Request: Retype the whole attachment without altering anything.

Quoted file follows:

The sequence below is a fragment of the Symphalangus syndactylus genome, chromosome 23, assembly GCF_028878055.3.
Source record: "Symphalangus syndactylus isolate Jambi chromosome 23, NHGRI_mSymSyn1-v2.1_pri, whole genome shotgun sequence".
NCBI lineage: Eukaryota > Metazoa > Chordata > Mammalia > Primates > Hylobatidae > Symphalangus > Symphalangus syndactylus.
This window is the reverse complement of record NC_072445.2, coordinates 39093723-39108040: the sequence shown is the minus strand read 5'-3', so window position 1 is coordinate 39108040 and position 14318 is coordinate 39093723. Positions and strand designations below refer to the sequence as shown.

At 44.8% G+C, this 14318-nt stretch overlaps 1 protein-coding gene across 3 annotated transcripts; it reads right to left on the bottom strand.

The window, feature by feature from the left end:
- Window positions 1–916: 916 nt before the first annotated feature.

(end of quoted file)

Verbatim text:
The sequence below is a fragment of the Symphalangus syndactylus genome, chromosome 23, assembly GCF_028878055.3.
Source record: "Symphalangus syndactylus isolate Jambi chromosome 23, NHGRI_mSymSyn1-v2.1_pri, whole genome shotgun sequence".
NCBI lineage: Eukaryota > Metazoa > Chordata > Mammalia > Primates > Hylobatidae > Symphalangus > Symphalangus syndactylus.
This window is the reverse complement of record NC_072445.2, coordinates 39093723-39108040: the sequence shown is the minus strand read 5'-3', so window position 1 is coordinate 39108040 and position 14318 is coordinate 39093723. Positions and strand designations below refer to the sequence as shown.

At 44.8% G+C, this 14318-nt stretch overlaps 1 protein-coding gene across 3 annotated transcripts; it reads right to left on the bottom strand.

The window, feature by feature from the left end:
- Window positions 1–916: 916 nt before the first annotated feature.